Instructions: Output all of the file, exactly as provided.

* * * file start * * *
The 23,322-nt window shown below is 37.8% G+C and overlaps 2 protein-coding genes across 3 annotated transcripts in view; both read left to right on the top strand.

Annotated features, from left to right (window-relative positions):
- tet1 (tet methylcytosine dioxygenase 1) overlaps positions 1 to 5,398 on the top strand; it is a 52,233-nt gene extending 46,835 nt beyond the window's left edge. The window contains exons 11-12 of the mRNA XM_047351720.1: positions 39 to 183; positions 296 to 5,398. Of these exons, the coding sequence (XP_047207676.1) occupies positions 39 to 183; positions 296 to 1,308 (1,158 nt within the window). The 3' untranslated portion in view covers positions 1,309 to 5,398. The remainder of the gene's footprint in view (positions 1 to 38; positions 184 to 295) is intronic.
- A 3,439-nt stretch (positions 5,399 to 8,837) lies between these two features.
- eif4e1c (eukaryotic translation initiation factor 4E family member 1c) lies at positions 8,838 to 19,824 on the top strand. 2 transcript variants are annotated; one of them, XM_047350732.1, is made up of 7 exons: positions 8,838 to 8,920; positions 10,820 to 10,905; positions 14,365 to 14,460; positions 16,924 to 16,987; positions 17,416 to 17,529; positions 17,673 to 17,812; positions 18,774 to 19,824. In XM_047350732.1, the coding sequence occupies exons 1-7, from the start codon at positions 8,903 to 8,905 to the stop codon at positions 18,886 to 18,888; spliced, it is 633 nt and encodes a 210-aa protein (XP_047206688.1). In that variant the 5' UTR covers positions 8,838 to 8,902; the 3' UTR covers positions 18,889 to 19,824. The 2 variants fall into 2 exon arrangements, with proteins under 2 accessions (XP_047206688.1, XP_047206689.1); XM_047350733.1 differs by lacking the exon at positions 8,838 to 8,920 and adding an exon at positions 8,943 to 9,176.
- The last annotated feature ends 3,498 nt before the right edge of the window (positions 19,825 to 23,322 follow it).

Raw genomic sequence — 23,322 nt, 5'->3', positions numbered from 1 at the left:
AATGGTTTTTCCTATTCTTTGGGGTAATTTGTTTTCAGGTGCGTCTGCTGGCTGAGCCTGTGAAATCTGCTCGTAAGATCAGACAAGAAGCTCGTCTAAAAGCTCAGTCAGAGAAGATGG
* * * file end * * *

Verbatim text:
The 23,322-nt window shown below is 37.8% G+C and overlaps 2 protein-coding genes across 3 annotated transcripts in view; both read left to right on the top strand.

Annotated features, from left to right (window-relative positions):
- tet1 (tet methylcytosine dioxygenase 1) overlaps positions 1 to 5,398 on the top strand; it is a 52,233-nt gene extending 46,835 nt beyond the window's left edge. The window contains exons 11-12 of the mRNA XM_047351720.1: positions 39 to 183; positions 296 to 5,398. Of these exons, the coding sequence (XP_047207676.1) occupies positions 39 to 183; positions 296 to 1,308 (1,158 nt within the window). The 3' untranslated portion in view covers positions 1,309 to 5,398. The remainder of the gene's footprint in view (positions 1 to 38; positions 184 to 295) is intronic.
- A 3,439-nt stretch (positions 5,399 to 8,837) lies between these two features.
- eif4e1c (eukaryotic translation initiation factor 4E family member 1c) lies at positions 8,838 to 19,824 on the top strand. 2 transcript variants are annotated; one of them, XM_047350732.1, is made up of 7 exons: positions 8,838 to 8,920; positions 10,820 to 10,905; positions 14,365 to 14,460; positions 16,924 to 16,987; positions 17,416 to 17,529; positions 17,673 to 17,812; positions 18,774 to 19,824. In XM_047350732.1, the coding sequence occupies exons 1-7, from the start codon at positions 8,903 to 8,905 to the stop codon at positions 18,886 to 18,888; spliced, it is 633 nt and encodes a 210-aa protein (XP_047206688.1). In that variant the 5' UTR covers positions 8,838 to 8,902; the 3' UTR covers positions 18,889 to 19,824. The 2 variants fall into 2 exon arrangements, with proteins under 2 accessions (XP_047206688.1, XP_047206689.1); XM_047350733.1 differs by lacking the exon at positions 8,838 to 8,920 and adding an exon at positions 8,943 to 9,176.
- The last annotated feature ends 3,498 nt before the right edge of the window (positions 19,825 to 23,322 follow it).

Raw genomic sequence — 23,322 nt, 5'->3', positions numbered from 1 at the left:
AATGGTTTTTCCTATTCTTTGGGGTAATTTGTTTTCAGGTGCGTCTGCTGGCTGAGCCTGTGAAATCTGCTCGTAAGATCAGACAAGAAGCTCGTCTAAAAGCTCAGTCAGAGAAGATGG